Memory (read) access violation handling in C

Discussion in 'C Programming' started by Bit byte, Jun 18, 2006.

  1. Bit byte

    Bit byte Guest

    I have a structure defined like this:

    struct foo
    {
    unsigned int magic ;
    void *mydata ;
    };



    I have macros and defines like this :

    #define MAGIC (0xFABF00D)
    #define ISVALID_PTR(ptr) if(ptr)((ptr)->magic == MAGIC) ? 1 : 0) \ else 0

    When a "bad pointer" - ( an arbitrary integer for example) is passed to
    the macro, my library crashes (as one may well expect).

    I am providing this C interface into another language, where there is a
    great possibility of misuse and integers may be passed (accidentally) to
    my functions, which use this validation macro above. I want my library
    to be robust in the presence of such errors - in otherwords, I need to
    be able to handle memory (READ) access violations gracefully and to be
    able to recover from them - it is fairly trivial to do this in C++, but
    I can't seem to find a way to do this in C.

    Any solutions ?
     
    Bit byte, Jun 18, 2006
    #1
    1. Advertising

  2. Bit byte

    pete Guest

    Bit byte wrote:

    > #define ISVALID_PTR(ptr) if(ptr)((ptr)->magic == MAGIC) ? 1 : 0)


    That macro can't do anything.
    It's part of an if statement, so it has no value,
    and the statement has no side effects.
    I would write that, this way:

    #define ISVALID_PTR(ptr) (ptr != NULL && ptr -> magic == MAGIC)


    --
    pete
     
    pete, Jun 18, 2006
    #2
    1. Advertising

  3. Bit byte <> writes:
    > I have a structure defined like this:
    >
    > struct foo
    > {
    > unsigned int magic ;
    > void *mydata ;
    > };
    >
    >
    >
    > I have macros and defines like this :
    >
    > #define MAGIC (0xFABF00D)
    > #define ISVALID_PTR(ptr) if(ptr)((ptr)->magic == MAGIC) ? 1 : 0) \ else 0
    >
    > When a "bad pointer" - ( an arbitrary integer for example) is passed
    > to the macro, my library crashes (as one may well expect).
    >
    > I am providing this C interface into another language, where there is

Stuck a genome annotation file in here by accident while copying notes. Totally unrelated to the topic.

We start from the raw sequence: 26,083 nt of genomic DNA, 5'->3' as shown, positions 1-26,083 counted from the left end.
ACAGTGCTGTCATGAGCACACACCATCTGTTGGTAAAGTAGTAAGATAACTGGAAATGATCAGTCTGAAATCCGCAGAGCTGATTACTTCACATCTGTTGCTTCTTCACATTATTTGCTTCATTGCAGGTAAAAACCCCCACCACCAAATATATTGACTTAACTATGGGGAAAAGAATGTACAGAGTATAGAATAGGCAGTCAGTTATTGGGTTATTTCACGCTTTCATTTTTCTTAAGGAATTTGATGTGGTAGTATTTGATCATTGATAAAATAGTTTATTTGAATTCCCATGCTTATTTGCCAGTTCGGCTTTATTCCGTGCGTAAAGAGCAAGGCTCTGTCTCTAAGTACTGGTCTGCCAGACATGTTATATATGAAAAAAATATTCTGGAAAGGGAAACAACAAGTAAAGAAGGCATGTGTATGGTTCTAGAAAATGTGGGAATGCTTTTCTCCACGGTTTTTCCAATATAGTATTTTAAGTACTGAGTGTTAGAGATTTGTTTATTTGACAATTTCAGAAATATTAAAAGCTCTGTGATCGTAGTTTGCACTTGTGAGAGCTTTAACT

> a great possibility of misuse and integers may be passed
    > (accidentally) to my functions, which use this validation macro
    > above. I want my library to be robust in the presence of such errors -
    > in otherwords, I need to be able to handle memory (READ) access
    > violations gracefully and to be able to recover from them - it is
    > fairly trivial to do this in C++, but I can't seem to find a way to do
    > this in C.


    There's no way in C to test whether a pointer is valid. You can
    easily test whether a pointer is null, but if it's non-null garbage,
    any attempt even to look at its value invokes undefined behavior.

    <OT>I'm surprised that C++ provides a way to detect this; I would have
    thought it also says this is undefined behavior.</OT>

    --
    Keith Thompson (The_Other_Keith) <http://www.ghoti.net/~kst>
    San Diego Supercomputer Center <*> <http://users.sdsc.edu/~kst>
    We must do something. This is something. Therefore, we must do this.
     
    Keith Thompson, Jun 18, 2006
    #3
  4. Bit byte

    Guest

    Bit byte wrote:

    > I have a structure defined like this:
    >
    > struct foo
    > {
    > unsigned int magic ;
    > void *mydata ;
    > };
    >
    >
    >
    > I have macros and defines like this :
    >
    > #define MAGIC (0xFABF00D)
    > #define ISVALID_PTR(ptr) if(ptr)((ptr)->magic == MAGIC) ? 1 : 0) \ else 0
    >
    > When a "bad pointer" - ( an arbitrary integer for example) is passed to
    > the macro, my library crashes (as one may well expect).
    >
    > I am providing this C interface into another language, where there is a
    > great possibility of misuse and integers may be passed (accidentally) to
    > my functions, which use this validation macro above. I want my library
    > to be robust in the presence of such errors - in otherwords, I need to
    > be able to handle memory (READ) access violations gracefully and to be
    > able to recover from them - it is fairly trivial to do this in C++, but